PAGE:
|Black grapes are insanely juicy with a sweet flavor and a hint of floral taste.
|Concord grapes are a little bit of everything. They’re sweet, tart, and just a hint of bitterness.
|The name says it all! Seedless grapes have tiny, soft seeds that make them perfect for snacking.
Cooking with Grapes
The great news about cooking with grapes is that they are straightforward to prepare. Follow these simple steps to get them ready for jam!
1. Remove the stems. If they’re perfectly ripe, the stems should pull away very easily.
2. Run them under cool water. Running them under cool water removes any dirt and debris on the surface.
3. Dry them gently with a tea towel, and they’re ready to go!
Check out some of these delicious grape recipes below.
Three Cheese Roasted Grape Pizza: Pizza and grapes sound like an unlikely pair, but they work in this recipe! It takes classic pizza to new heights with three different types of cheeses and roasted grapes (that are delightfully sweet and savory).
Grape Jam (no pectin): Grape jam is a classic, especially for peanut butter and jelly. This homemade grape jam recipe doesn’t utilize pectin, but it’s still as thick, jammy, and delicious on a sandwich or slice of breakfast toast.
5-Minute Grape Sorbet: The great thing about this grape sorbet is that it is incredibly easy and celebrates the grapes’ flavors. With simple ingredients such as grapes, sugar, lemon, and honey, it’s a wonderful sweet treat for summer.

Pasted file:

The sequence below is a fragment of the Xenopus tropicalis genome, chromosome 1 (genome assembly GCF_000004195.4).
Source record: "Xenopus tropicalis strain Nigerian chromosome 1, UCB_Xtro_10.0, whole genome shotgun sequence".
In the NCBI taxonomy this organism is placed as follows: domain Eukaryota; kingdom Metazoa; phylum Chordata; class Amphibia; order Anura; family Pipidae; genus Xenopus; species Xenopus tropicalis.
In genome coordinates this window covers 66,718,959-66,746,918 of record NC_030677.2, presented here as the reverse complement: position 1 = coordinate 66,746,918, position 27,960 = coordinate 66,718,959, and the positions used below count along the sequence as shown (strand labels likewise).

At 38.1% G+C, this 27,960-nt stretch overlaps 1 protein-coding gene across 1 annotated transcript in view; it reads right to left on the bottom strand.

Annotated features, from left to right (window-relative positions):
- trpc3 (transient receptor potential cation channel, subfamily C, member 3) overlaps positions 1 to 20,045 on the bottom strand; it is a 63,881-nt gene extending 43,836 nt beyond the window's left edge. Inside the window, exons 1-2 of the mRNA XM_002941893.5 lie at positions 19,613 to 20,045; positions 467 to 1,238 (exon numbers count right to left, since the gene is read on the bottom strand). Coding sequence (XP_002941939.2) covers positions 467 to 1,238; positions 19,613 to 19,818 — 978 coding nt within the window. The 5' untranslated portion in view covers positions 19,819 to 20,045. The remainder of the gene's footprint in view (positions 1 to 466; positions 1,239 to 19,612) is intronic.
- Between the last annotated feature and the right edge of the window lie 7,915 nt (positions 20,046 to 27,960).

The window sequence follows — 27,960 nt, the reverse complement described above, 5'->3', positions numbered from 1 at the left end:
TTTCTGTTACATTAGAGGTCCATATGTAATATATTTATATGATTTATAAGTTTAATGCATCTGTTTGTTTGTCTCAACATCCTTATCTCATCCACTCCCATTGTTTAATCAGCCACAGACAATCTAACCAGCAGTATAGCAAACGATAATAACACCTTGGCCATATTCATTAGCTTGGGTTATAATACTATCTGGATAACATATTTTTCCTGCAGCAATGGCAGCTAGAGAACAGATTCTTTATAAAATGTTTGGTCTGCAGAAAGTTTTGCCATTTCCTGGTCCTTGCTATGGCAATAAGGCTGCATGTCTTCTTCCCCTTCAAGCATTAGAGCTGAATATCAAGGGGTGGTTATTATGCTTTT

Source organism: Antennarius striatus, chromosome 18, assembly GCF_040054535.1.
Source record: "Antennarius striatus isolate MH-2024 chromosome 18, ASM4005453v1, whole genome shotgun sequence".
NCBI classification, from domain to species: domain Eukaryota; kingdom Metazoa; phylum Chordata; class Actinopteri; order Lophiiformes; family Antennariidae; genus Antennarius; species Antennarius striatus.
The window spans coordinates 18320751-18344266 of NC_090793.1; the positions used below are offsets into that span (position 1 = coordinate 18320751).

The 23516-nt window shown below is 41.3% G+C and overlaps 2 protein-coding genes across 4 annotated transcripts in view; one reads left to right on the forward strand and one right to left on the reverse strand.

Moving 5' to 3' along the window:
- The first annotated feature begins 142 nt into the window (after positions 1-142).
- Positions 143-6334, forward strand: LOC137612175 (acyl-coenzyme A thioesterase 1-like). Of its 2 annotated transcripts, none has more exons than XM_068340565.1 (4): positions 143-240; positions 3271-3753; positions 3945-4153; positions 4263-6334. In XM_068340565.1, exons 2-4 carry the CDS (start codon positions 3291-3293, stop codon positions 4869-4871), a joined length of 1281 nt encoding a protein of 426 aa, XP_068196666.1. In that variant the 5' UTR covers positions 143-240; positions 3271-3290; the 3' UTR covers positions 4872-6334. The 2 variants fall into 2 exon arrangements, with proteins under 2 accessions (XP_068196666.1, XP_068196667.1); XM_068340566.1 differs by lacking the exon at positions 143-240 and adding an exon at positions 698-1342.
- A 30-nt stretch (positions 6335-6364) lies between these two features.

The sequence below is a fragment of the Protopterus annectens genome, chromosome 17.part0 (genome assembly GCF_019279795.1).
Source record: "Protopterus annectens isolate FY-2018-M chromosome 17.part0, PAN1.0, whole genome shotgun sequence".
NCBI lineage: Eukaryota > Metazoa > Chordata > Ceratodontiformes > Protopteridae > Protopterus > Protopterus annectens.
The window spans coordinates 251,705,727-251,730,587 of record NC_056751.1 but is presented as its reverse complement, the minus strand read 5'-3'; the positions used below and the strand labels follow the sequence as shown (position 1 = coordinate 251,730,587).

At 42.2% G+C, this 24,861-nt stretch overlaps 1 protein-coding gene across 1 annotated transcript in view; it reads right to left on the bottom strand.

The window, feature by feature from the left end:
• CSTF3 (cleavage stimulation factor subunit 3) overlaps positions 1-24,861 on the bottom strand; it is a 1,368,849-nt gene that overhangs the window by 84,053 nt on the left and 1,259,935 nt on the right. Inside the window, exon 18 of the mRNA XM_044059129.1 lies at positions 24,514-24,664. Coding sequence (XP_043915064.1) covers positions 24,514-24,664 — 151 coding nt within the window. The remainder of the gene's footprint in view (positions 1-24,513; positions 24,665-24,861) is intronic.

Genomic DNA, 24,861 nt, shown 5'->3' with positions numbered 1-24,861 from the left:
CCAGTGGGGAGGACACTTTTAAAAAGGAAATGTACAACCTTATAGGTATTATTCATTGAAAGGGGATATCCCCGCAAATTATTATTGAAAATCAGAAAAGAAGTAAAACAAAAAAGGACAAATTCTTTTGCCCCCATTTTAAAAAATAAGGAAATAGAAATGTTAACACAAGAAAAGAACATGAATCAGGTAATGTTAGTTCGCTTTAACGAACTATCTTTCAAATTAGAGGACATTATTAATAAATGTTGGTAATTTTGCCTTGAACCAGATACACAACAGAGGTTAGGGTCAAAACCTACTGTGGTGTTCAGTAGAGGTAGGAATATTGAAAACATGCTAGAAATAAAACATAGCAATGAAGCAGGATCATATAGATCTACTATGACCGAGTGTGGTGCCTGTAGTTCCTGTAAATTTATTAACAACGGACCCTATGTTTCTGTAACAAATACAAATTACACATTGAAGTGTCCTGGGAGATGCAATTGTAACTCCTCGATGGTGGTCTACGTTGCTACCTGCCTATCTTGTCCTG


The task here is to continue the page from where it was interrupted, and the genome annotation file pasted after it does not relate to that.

How to Store Grapes
When stored on the countertop, fresh grapes won’t last very long. Grapes prefer cool, dry conditions, so the back of the vegetable crisper in the fridge is a great storage location. When stored in the vegetable crisper in its original packaging, grapes will stay fresh for up to three weeks.
You can also freeze them by placing them in a freezer bag, which will remain fresh for up to 12 months. And, of course, you can always dry your grapes to become everyone’s favorite snack: dried grapes, aka raisins!
Nutritional Benefits of Grapes
Eating grapes is an excellent source of beneficial vitamins and nutrients. From the grape skin down to the juicy pulp, every inch of a grape delivers a boost of vitamins such as Vitamin C and Vitamin K.
Diets rich in Vitamin C help boost your immune system, lowers cholesterol, and help tackle cardiovascular disease. Grapes are also a great source of antioxidants. Antioxidants are essential for your health because they fight off free radicals, manage oxidative stress, and help fight off heart disease.
Are Grapes Safe For Dogs?
No, grapes are not safe for your pets. Grapes (and raisins) are off the menu for your beloved dogs and cats.
There is a toxic substance that researchers can’t quite pinpoint that is incredibly toxic to dogs. Sometimes, even one grape can cause acute kidney failure in dogs, so keep them away from the grapes!
Where to Purchase Grapes
Luckily, grapes are wildly available at most grocery stores. Grocery stores typically carry popular snacking grapes like American grapes and seedless grapes but may not carry some of the more exotic varieties such as Merlot will be a little trickier to track down.
If you are hunting for a specific type of grape, you might need to head to a local farmer’s market when they are in season, typically between August and October.